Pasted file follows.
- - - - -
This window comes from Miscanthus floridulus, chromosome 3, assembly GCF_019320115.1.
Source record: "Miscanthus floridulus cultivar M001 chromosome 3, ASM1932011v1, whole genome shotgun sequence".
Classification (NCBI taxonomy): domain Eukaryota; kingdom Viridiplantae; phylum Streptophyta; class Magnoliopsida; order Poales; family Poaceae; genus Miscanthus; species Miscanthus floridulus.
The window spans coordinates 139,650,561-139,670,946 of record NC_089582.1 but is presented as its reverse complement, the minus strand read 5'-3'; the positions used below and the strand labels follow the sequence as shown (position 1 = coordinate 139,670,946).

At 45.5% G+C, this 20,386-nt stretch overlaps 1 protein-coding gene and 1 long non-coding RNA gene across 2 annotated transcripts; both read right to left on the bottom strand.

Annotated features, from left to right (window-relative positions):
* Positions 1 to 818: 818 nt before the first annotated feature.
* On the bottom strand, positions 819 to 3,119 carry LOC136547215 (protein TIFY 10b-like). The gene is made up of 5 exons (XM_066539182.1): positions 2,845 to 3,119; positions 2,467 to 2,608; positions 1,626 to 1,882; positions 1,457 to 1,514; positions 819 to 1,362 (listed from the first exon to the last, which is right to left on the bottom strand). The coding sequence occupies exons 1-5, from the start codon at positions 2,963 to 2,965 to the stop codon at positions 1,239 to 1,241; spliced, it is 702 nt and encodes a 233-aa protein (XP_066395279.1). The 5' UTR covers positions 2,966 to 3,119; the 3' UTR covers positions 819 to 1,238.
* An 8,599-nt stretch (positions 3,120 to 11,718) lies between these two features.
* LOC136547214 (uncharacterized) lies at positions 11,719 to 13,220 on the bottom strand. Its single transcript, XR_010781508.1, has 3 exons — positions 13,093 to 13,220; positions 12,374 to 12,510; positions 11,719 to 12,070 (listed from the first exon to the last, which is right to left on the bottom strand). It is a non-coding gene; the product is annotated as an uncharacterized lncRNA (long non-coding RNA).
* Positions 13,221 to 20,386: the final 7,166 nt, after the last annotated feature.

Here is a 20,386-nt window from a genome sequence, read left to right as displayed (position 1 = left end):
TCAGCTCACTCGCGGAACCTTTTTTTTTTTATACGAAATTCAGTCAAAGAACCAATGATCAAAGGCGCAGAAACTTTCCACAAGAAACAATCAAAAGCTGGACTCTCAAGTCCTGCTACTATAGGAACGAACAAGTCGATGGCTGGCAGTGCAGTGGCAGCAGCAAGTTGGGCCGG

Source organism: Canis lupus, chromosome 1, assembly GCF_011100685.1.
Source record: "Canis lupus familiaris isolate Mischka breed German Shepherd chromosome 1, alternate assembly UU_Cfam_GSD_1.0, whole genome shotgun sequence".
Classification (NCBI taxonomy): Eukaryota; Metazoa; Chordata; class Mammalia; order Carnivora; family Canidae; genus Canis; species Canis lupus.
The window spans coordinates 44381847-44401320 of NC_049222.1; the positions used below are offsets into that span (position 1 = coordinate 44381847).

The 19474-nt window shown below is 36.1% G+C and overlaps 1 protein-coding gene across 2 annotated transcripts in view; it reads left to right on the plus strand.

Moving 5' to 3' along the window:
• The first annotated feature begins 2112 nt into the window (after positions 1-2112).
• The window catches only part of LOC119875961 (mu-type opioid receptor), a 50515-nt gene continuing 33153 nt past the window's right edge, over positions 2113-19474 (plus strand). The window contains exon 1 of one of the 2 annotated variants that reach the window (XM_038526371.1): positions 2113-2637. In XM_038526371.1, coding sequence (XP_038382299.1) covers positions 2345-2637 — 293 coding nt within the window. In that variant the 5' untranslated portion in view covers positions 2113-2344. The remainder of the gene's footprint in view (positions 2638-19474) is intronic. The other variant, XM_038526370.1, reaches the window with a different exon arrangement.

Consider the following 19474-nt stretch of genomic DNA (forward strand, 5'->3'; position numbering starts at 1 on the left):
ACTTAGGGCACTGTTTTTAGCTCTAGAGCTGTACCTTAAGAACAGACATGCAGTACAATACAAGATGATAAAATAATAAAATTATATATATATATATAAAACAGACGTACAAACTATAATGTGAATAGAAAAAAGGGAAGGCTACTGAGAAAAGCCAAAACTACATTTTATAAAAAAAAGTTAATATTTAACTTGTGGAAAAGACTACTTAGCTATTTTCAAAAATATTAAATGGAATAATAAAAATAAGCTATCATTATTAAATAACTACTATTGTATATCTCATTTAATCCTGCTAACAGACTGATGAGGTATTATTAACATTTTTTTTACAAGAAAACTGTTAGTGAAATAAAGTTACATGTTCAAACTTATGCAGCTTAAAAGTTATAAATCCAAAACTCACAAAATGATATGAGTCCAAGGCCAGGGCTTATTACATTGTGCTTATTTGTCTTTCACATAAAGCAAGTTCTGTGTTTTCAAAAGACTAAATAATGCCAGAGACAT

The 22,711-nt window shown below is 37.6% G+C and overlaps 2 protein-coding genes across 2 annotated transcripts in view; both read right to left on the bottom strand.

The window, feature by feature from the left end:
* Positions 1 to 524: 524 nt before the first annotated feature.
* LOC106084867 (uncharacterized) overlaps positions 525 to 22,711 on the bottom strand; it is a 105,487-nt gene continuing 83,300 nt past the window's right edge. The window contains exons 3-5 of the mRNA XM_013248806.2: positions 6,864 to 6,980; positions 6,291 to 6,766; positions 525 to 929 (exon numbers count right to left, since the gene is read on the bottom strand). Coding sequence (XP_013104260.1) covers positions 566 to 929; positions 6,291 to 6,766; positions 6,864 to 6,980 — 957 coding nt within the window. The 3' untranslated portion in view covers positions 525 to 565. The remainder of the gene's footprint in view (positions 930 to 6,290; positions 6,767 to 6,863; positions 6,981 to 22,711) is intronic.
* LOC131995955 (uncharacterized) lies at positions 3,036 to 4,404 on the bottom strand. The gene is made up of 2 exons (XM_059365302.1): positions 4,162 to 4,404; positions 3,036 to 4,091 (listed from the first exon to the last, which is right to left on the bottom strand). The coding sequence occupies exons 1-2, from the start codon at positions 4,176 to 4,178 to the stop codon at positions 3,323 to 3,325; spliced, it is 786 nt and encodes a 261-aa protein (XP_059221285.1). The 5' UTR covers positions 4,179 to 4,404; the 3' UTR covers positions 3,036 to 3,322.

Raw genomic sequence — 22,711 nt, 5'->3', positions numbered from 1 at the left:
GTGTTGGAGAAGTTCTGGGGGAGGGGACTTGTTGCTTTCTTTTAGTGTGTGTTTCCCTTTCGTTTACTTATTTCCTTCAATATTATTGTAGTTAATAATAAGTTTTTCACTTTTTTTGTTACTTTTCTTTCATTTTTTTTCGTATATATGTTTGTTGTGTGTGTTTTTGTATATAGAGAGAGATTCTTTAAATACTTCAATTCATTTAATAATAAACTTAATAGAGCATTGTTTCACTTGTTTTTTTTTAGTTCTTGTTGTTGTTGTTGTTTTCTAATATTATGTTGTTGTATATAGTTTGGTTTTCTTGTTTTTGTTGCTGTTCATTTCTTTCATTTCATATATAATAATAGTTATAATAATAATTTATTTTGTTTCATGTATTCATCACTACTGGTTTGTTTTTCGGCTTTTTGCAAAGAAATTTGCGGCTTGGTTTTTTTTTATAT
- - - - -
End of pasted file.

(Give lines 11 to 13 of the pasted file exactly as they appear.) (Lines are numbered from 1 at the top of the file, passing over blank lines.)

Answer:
* Positions 13,221 to 20,386: the final 7,166 nt, after the last annotated feature.

Here is a 20,386-nt window from a genome sequence, read left to right as displayed (position 1 = left end):
TCAGCTCACTCGCGGAACCTTTTTTTTTTTATACGAAATTCAGTCAAAGAACCAATGATCAAAGGCGCAGAAACTTTCCACAAGAAACAATCAAAAGCTGGACTCTCAAGTCCTGCTACTATAGGAACGAACAAGTCGATGGCTGGCAGTGCAGTGGCAGCAGCAAGTTGGGCCGG